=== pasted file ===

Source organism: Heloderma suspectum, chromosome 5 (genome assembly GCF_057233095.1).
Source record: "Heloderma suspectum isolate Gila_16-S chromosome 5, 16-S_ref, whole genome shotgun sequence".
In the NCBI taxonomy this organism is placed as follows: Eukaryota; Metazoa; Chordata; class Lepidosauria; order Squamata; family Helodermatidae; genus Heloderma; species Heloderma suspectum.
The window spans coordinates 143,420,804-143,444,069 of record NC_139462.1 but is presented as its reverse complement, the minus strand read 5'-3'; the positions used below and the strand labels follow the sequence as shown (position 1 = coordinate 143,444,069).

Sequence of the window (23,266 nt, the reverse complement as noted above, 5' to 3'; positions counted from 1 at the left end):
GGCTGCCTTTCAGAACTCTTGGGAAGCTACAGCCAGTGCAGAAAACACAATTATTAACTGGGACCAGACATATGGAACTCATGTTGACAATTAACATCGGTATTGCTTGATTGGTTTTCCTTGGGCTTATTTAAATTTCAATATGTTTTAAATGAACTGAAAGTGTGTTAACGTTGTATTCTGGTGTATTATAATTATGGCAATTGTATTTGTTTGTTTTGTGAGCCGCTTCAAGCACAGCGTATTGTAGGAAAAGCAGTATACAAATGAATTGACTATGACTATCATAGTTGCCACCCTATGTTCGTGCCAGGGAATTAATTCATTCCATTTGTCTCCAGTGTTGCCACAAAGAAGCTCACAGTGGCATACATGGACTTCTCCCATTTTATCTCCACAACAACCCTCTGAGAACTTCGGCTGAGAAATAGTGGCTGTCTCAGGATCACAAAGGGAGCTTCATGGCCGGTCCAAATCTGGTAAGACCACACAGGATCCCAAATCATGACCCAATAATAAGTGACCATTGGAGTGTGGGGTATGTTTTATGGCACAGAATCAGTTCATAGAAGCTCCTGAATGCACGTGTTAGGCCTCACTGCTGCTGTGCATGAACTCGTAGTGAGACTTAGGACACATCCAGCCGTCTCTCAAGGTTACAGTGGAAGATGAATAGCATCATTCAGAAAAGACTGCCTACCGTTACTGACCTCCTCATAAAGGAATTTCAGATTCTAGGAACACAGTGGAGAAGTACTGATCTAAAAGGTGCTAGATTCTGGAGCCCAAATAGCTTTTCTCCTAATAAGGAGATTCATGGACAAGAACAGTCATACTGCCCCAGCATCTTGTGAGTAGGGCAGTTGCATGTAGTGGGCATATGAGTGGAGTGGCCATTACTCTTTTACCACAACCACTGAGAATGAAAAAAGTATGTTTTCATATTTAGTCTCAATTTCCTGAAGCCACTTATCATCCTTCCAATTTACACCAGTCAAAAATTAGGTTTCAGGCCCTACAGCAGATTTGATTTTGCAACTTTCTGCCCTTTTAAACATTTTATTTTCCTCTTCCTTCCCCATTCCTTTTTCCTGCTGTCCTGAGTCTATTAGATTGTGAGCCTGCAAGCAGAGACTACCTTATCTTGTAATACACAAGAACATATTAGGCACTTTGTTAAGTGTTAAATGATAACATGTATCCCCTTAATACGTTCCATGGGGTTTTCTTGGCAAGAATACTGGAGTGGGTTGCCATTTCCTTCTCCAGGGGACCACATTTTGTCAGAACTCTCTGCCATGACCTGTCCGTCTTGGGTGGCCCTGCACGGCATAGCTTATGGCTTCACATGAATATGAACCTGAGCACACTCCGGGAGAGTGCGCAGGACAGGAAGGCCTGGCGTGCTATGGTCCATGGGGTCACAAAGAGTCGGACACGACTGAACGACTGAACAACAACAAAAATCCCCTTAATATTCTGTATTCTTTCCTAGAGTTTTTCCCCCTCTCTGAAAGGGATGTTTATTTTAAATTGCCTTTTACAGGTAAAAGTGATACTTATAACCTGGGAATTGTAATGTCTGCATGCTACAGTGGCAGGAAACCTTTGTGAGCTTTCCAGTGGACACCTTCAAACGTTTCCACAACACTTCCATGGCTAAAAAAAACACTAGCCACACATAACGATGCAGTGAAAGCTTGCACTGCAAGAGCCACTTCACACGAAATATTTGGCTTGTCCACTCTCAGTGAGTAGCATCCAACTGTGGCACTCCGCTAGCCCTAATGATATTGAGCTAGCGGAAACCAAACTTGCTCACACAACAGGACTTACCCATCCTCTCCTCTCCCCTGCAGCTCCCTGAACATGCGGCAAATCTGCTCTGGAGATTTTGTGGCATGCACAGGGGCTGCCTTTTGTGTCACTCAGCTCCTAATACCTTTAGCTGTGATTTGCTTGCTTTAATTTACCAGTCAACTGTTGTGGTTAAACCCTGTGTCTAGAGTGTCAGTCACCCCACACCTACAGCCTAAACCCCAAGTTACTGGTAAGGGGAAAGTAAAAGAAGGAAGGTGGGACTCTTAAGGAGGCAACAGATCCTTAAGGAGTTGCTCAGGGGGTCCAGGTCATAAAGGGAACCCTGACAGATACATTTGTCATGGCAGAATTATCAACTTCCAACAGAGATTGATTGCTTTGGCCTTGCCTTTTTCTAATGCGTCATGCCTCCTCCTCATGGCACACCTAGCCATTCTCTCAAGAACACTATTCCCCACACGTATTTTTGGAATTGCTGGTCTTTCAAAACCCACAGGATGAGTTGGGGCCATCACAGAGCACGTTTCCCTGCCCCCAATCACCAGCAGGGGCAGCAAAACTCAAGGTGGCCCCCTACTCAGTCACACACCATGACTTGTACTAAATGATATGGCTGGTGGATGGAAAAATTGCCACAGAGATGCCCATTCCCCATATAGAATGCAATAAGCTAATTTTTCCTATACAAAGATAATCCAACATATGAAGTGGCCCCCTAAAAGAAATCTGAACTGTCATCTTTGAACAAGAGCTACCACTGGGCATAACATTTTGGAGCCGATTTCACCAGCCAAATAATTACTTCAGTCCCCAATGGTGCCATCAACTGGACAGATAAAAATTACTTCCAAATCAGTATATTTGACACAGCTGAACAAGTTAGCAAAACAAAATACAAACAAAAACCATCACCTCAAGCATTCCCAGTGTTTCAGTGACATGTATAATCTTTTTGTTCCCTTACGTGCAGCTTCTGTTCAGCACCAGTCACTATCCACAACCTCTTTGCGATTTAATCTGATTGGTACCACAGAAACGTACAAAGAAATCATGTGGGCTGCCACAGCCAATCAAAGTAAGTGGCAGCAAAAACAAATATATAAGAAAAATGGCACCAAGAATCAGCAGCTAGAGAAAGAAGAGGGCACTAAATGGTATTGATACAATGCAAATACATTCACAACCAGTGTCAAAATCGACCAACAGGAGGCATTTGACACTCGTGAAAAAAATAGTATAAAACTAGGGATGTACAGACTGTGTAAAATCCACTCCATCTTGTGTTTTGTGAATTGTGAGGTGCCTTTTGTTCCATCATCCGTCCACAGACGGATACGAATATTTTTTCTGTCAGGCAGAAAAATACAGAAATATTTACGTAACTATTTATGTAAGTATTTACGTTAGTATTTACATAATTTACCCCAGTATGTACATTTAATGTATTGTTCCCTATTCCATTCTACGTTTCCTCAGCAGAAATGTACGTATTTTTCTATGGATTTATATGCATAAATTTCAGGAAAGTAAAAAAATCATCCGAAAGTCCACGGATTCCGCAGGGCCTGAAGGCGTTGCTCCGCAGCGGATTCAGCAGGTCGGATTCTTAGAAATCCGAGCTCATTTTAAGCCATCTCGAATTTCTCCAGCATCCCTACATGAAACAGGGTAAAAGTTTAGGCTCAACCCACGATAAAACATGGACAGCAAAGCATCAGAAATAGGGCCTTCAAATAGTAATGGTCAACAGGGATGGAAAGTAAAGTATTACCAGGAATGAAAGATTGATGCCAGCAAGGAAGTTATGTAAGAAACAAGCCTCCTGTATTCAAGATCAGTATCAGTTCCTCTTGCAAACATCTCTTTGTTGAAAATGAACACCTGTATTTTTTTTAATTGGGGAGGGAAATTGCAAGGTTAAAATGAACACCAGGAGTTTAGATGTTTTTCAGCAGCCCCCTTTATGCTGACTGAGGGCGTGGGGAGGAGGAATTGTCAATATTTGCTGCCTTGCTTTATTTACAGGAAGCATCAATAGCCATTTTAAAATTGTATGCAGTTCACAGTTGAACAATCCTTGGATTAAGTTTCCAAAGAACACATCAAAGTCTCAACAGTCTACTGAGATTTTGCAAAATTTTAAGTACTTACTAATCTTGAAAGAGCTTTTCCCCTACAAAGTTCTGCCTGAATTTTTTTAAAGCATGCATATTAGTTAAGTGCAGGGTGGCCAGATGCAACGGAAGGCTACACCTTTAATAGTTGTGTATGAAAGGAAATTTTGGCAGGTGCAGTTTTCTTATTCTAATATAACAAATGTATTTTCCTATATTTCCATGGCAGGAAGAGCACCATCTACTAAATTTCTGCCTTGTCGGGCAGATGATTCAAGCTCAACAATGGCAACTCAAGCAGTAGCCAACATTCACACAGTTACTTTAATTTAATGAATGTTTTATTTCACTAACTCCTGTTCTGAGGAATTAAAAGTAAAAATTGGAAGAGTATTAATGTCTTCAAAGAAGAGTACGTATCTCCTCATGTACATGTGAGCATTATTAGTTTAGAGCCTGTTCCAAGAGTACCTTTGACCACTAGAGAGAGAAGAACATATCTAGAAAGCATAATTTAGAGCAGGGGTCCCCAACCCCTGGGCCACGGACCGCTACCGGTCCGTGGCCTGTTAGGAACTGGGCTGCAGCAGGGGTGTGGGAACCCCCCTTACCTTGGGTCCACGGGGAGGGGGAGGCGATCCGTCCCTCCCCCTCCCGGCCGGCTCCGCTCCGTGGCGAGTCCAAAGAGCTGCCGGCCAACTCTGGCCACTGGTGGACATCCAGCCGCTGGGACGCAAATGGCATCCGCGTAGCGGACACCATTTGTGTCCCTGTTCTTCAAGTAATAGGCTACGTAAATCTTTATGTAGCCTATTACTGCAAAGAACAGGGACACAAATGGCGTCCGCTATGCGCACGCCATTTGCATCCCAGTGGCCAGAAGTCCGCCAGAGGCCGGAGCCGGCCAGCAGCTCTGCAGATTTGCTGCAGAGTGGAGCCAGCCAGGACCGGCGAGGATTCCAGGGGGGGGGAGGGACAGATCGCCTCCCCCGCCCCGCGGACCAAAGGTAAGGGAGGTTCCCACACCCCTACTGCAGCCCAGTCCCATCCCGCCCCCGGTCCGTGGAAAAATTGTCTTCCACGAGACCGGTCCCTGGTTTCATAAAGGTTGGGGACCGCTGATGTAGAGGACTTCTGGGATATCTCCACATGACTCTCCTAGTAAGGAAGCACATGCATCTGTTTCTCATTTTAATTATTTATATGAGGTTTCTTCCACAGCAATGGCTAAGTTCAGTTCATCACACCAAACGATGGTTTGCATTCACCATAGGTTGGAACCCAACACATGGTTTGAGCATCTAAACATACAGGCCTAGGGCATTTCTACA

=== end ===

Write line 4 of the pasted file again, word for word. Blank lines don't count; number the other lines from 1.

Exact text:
The window spans coordinates 143,420,804-143,444,069 of record NC_139462.1 but is presented as its reverse complement, the minus strand read 5'-3'; the positions used below and the strand labels follow the sequence as shown (position 1 = coordinate 143,444,069).